BRAAVE 2020: Biktarvy Noninferior as a Switch Treatment for Black Americans Living With HIV

The results support B/F/TAF as a switch option for Black Americans who are virologically suppressed, including individuals with a history of treatment failure or pre-existing resistance.

Black Americans living with HIV who switched from a standard antiretroviral therapy (ART) regimen to single-dose bictegravir/emtricitabine/tenofovir alafenamide (B/F/TAF; Biktarvy®, Gilead Sciences) maintained high rates of virologic suppression through 48 weeks of the phase 3 BRAAVE 2020 study, Gilead Sciences announced at ID Week 2020.

The results support B/F/TAF as a switch option for Black Americans who are virologically suppressed, including individuals with a history of treatment failure or pre-existing resistance.

“Black and African Americans in this country have the highest rates of new HIV infections every year compared with other races,” Debbie P. Hagins, MD, FAPCR, medical director of CARE Centers of Southeast Georgia, Coastal Health District, and principal investigator of the BRAAVE 2020 study, said in a statement. “Adding to that burden are other inequalities such as lack of health insurance, difficulties navigating the healthcare system, and poverty; all of which contribute to higher rates of drug resistance.”

B/F/TAF has previously demonstrated a high barrier to resistance, and investigators sought to evaluate its efficacy and safety in Black individuals, a group that has the highest reported rates of HIV/AIDS in the United States and that may also be predisposed to pre-existing M184V/I.

Eligible participants included adults who self-identified as African American, Black, or mixed race including Black who reached HIV-1 RNA <50 copies/mL for >6 months on their baseline regimen of 2 nucleoside reverse transcriptase inhibitors (NRTIs) plus a third agent.

Prior treatment failure was permitted (except on an integrase strand transfer inhibitor [INSTI]-containing regimen), as was documented resistance to non-nucleoside reverse transcriptase inhibitors(NNRTIs), protease inhibitors (PIs) and/or NRTIs, except for K65R/E/N, ≥ 3 thymidine analog mutations (TAMs), or T69-insertions. Other exclusion criteria included primary INSTI resistance (-R).

Investigators relied on historical genotypes and proviral DNA genotyping to identify pre-existing drug resistance.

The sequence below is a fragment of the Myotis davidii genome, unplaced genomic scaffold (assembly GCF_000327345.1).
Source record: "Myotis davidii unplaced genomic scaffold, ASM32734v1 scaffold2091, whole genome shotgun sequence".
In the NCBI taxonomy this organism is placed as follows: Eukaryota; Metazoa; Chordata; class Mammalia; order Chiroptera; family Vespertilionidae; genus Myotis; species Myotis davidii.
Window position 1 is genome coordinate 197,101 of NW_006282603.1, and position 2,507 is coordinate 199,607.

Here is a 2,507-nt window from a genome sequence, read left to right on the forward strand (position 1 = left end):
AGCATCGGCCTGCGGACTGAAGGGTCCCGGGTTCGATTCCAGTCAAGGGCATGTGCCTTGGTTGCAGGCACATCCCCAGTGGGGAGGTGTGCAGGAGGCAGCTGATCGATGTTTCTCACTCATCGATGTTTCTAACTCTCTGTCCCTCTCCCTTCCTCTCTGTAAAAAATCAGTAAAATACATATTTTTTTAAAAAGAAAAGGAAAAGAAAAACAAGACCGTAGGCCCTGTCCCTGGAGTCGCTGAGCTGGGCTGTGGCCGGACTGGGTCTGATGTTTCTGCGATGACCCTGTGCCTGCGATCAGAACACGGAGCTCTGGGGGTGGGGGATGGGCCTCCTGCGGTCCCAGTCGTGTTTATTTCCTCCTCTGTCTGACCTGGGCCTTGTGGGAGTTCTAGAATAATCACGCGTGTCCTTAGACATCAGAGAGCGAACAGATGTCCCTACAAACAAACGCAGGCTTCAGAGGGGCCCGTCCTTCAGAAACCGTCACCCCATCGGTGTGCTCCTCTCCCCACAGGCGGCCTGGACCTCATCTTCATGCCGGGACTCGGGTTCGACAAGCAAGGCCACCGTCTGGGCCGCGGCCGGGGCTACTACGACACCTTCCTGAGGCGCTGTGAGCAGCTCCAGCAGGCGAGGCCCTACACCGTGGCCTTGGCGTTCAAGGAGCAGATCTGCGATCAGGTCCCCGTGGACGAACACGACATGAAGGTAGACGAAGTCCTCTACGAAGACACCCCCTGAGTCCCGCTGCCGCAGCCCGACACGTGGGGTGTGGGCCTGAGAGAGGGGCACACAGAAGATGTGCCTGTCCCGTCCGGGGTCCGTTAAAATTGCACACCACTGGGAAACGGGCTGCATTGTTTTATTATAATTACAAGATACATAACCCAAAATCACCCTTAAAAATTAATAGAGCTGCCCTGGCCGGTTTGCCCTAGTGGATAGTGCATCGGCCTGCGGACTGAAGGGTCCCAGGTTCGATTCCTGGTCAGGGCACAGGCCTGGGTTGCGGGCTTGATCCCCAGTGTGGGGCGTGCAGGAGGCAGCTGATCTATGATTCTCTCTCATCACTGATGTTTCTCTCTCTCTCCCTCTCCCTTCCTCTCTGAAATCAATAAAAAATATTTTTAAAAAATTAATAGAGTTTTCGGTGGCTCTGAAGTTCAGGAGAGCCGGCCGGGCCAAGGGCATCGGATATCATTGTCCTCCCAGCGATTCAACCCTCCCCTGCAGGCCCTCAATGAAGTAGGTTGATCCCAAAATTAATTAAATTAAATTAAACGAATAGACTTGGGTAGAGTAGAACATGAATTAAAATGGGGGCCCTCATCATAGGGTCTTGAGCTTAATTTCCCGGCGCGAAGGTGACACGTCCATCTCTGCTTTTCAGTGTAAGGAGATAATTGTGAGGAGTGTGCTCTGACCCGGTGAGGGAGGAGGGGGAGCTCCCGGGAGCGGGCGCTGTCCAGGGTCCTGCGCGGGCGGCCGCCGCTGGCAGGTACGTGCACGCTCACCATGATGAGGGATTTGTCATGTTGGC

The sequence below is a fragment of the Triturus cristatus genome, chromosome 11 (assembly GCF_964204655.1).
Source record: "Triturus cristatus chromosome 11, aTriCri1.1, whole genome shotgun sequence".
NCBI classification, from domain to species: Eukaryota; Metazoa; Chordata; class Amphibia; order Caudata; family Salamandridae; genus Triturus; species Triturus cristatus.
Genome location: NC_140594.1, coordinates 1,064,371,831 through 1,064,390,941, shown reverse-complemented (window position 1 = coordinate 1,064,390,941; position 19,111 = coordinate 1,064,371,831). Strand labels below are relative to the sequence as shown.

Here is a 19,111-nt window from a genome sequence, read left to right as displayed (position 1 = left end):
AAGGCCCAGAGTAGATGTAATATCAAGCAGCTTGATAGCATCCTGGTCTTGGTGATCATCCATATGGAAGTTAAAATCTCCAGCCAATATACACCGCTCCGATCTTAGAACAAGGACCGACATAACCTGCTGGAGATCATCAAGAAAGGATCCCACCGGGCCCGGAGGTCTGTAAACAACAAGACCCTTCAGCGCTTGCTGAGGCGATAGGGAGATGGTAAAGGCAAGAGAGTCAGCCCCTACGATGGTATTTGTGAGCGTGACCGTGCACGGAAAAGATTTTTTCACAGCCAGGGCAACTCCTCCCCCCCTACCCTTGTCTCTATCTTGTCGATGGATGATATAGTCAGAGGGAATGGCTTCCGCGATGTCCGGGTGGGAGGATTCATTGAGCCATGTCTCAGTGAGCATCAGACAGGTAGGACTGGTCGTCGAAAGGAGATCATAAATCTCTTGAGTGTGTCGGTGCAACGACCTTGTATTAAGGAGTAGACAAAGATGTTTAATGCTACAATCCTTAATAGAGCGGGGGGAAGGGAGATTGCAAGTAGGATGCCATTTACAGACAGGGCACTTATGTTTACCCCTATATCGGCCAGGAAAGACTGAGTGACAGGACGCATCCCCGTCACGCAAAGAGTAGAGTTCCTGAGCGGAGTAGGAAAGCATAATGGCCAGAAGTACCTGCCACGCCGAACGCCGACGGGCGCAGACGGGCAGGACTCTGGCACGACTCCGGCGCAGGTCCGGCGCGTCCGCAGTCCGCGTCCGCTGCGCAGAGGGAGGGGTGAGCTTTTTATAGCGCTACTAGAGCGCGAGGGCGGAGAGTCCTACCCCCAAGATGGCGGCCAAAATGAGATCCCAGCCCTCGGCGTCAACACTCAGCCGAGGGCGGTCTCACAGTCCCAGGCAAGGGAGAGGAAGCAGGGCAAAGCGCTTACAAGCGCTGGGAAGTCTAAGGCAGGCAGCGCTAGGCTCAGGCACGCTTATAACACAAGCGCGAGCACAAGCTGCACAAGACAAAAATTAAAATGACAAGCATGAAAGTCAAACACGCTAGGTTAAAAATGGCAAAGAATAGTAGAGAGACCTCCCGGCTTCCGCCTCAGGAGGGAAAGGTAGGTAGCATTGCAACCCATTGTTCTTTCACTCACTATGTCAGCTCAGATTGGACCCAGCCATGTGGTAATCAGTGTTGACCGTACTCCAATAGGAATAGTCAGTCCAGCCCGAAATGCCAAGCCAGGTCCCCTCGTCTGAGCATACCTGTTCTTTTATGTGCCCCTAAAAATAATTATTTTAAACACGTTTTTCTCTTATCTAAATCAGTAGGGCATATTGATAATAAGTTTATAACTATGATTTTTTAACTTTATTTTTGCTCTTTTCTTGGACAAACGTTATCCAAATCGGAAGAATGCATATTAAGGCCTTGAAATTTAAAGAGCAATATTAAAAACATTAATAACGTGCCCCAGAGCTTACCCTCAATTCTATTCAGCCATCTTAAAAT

The phase 3, randomized, open-label, multicenter, active-controlled US study ultimately enrolled 495 participants. Subjects were randomized 2:1 to switch to the study drug B/F/TAF (330) or stay on their baseline regimen (SBR) for 24 weeks with a delayed switch to B/F/TAF until week 48 (165).

The primary end point was HIV-1 RNA >50 c/mL, with a secondary outcome of HIV-1 RNA > and < 50 c/mL.

After 48 weeks of study, outcomes for 489 participants demonstrated that nearly all subjects (99%; 324/327) who received B/F/TAF maintained HIV-1 RNA <50 c/mL, compared with 100% of subjects in the delayed switch group (162/162).

In terms of pre-existing resistance, primary NRTI-R, NNRTI-R, and PI-R substitutions were observed in 14% (70/495), 21% (102/495), and 13% (62/495), respectively. Investigators determined that similar virologic suppression rates were achieved regardless of resistance substitutions.

“M184V/I and TAMs were detected in 10% (51/495) and 7% (34/495), respectively. Primary INSTI-R was detected post-randomization in 2% (11/495); all continued on study and were included in efficacy analyses [and] no participant had treatment emergent resistance to study drugs,” the research team reported.

B/F/TAF represents an effective treatment option for virologically suppressed Black Americans, the trial concluded.

The study, “Preexisting Resistance and Week 48 Virologic Outcomes After Switching to B/F/TAF in African American Adults with HIV,” was presented virtually at ID Week 2020.